We all know about the <a> tag and we use it in our work everyday. Every HTML page that we create is likely to have at least one <a> tag within it. But have you ever looked at the specification for this vital element?

The humble <a> tag is core to the Internet as it allows us to navigate anywhere within it. This one small tag allows us to link, and therefore navigate to, pages, files, resources, etc. throughout the Internet. It helps bind things together.

In this article I will simply take a look at what the specification has to say about this vital tag and it turns out to be more powerful than I initially thought.


One major change in the HTML5 specification is the ability to enclose blocks of content within a single <a> tag. Before this was valid, if, for example, a div, contained various bits of content that were to link to a resource, then each one would have to be linked individually.

With HTML5, the entire content block can now be enclosed by an <a> tag.

<a href="border-terrier.html">
   <div class="box">
      <h2>Border Terrier</h2>
      <img src="border-terrier.jpg" alt="An image of a Border Terrier" />
      <p>The Border Terrier is a much loved and hardy breed of dog that makes an ideal family pet.</p>


Let’s take a look at the attributes that are currently available to us according to the W3C specification:


The href attribute contains a valid URL which contains the link’s destination. This can be an absolute URL to an external location, a relative link to another documet on the same server, or a # followed by the id of another HTML element on the same page.

When this attribute is missing, then the <a> tag itself is not actually a hyperlink and the target, rel, hreflang and type attributes must be omitted.


If present, the value of the target attribute should be a valid browsing context name, or one of the following special keywords:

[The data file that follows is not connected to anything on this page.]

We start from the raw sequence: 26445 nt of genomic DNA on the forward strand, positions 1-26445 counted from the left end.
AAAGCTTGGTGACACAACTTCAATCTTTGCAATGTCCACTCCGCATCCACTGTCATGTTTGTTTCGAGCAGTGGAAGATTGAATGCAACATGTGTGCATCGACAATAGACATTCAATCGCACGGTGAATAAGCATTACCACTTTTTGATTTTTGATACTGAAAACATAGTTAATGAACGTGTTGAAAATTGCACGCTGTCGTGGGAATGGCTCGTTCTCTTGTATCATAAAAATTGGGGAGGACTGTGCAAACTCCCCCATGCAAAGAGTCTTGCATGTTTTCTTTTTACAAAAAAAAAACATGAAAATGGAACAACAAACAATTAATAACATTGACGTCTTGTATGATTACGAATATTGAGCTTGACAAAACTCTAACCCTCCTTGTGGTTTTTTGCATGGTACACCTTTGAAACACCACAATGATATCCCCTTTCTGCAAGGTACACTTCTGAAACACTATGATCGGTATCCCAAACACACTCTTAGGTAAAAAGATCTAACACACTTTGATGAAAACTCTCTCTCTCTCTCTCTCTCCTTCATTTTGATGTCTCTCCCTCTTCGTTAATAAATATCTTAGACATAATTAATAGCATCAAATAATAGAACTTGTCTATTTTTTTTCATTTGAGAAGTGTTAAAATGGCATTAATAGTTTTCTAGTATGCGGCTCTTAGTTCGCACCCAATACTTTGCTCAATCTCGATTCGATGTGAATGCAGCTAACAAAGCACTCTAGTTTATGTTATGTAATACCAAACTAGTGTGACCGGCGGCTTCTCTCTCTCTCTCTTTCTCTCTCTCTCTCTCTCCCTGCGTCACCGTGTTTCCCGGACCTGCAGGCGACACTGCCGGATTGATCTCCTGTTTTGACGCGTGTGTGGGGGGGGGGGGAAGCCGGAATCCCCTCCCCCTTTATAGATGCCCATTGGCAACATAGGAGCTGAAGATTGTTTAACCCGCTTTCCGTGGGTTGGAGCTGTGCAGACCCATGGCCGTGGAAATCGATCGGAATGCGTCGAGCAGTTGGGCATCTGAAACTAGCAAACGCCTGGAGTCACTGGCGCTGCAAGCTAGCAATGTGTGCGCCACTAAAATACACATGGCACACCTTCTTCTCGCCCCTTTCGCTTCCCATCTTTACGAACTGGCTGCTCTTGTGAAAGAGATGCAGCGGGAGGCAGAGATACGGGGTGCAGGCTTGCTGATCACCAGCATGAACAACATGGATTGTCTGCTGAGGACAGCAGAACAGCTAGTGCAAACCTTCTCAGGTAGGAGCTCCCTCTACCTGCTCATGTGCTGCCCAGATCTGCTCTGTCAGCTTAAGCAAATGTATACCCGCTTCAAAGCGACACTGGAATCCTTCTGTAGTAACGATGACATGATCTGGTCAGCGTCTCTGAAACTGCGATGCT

And the other value that I often see used, _new (which has the same effect as _blank) isn’t even in the specification and therefore shouldn’t be used.


The value of the rel attribute indicates the type of link that the <a> tag creates. It is a space separated list of keywords which are listed below:

If the rel attribute is ommitted, then no particular relationship with the referenced document is assumed as it has no default value.


The hreflang attribute advises the browser of the language of the referenced document. Its value must be a valid BCP 47 language tag.


The type attribute advises the browser on the MIME type of the referenced document. Its value must be a valid MIME type.


The download attribute ndicates that the resource is intended to be downloaded for use later rather than used immediately.

Interestingly the W3C specification on the <a> tag doesn’t specifically reference the download attribute, although it is described elsewhere, whereas the WHATWG specification does.

Its browser support however is varied.


The ping attribute is again listed specifically as an attribute of the <a> tag in the WHATWG specification and elsewhere in the W3C specification, and allows you to provide a space separated list of valid URLs that want to be notified if the user follows the link.

Both Chrome and Safari support the ping attribute as does Firefox where it’s turned off by default.


I won’t insult your intelligence by providing some examples on how to use the <a> tag, but as you can see it’s a bit more powerful than perhaps you otherwise thought. I do hope that you will start using some of the attributes mentioned here, especially type which provides more semantic information on the resource being linked to within the element itself, I know I will.